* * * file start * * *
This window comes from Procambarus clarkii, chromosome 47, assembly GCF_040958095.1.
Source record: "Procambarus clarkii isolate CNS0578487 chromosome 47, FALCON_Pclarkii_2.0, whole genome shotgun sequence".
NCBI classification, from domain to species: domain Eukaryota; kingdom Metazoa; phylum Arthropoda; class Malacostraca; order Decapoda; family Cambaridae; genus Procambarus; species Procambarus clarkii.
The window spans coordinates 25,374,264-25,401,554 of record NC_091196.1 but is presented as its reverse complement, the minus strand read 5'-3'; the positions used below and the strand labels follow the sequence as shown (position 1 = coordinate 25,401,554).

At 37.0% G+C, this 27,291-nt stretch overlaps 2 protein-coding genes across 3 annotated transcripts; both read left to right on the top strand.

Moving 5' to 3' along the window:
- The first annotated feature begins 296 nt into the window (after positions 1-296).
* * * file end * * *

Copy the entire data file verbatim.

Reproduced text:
This window comes from Procambarus clarkii, chromosome 47, assembly GCF_040958095.1.
Source record: "Procambarus clarkii isolate CNS0578487 chromosome 47, FALCON_Pclarkii_2.0, whole genome shotgun sequence".
NCBI classification, from domain to species: domain Eukaryota; kingdom Metazoa; phylum Arthropoda; class Malacostraca; order Decapoda; family Cambaridae; genus Procambarus; species Procambarus clarkii.
The window spans coordinates 25,374,264-25,401,554 of record NC_091196.1 but is presented as its reverse complement, the minus strand read 5'-3'; the positions used below and the strand labels follow the sequence as shown (position 1 = coordinate 25,401,554).

At 37.0% G+C, this 27,291-nt stretch overlaps 2 protein-coding genes across 3 annotated transcripts; both read left to right on the top strand.

Moving 5' to 3' along the window:
- The first annotated feature begins 296 nt into the window (after positions 1-296).